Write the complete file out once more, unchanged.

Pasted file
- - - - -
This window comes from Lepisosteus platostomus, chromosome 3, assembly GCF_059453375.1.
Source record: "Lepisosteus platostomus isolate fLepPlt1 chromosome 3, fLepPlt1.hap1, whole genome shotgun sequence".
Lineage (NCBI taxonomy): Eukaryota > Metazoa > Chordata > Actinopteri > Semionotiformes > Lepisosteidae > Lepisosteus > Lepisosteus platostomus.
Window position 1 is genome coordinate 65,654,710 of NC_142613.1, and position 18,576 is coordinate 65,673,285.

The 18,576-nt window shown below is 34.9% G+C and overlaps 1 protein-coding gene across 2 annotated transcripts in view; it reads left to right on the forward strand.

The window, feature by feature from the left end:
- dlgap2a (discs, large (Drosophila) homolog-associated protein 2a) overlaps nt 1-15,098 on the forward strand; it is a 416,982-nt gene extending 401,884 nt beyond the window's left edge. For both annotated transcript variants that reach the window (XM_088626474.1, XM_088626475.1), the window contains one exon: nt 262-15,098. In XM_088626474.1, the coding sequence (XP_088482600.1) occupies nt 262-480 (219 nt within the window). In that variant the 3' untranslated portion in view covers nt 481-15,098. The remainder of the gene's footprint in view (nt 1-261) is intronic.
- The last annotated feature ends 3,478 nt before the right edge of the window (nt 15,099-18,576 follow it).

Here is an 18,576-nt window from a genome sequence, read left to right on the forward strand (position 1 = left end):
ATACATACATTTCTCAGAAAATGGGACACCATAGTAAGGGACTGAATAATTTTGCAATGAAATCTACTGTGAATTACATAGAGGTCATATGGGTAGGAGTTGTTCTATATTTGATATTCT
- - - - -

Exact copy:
This window comes from Lepisosteus platostomus, chromosome 3, assembly GCF_059453375.1.
Source record: "Lepisosteus platostomus isolate fLepPlt1 chromosome 3, fLepPlt1.hap1, whole genome shotgun sequence".
Lineage (NCBI taxonomy): Eukaryota > Metazoa > Chordata > Actinopteri > Semionotiformes > Lepisosteidae > Lepisosteus > Lepisosteus platostomus.
Window position 1 is genome coordinate 65,654,710 of NC_142613.1, and position 18,576 is coordinate 65,673,285.

The 18,576-nt window shown below is 34.9% G+C and overlaps 1 protein-coding gene across 2 annotated transcripts in view; it reads left to right on the forward strand.

The window, feature by feature from the left end:
- dlgap2a (discs, large (Drosophila) homolog-associated protein 2a) overlaps nt 1-15,098 on the forward strand; it is a 416,982-nt gene extending 401,884 nt beyond the window's left edge. For both annotated transcript variants that reach the window (XM_088626474.1, XM_088626475.1), the window contains one exon: nt 262-15,098. In XM_088626474.1, the coding sequence (XP_088482600.1) occupies nt 262-480 (219 nt within the window). In that variant the 3' untranslated portion in view covers nt 481-15,098. The remainder of the gene's footprint in view (nt 1-261) is intronic.
- The last annotated feature ends 3,478 nt before the right edge of the window (nt 15,099-18,576 follow it).

Here is an 18,576-nt window from a genome sequence, read left to right on the forward strand (position 1 = left end):
ATACATACATTTCTCAGAAAATGGGACACCATAGTAAGGGACTGAATAATTTTGCAATGAAATCTACTGTGAATTACATAGAGGTCATATGGGTAGGAGTTGTTCTATATTTGATATTCT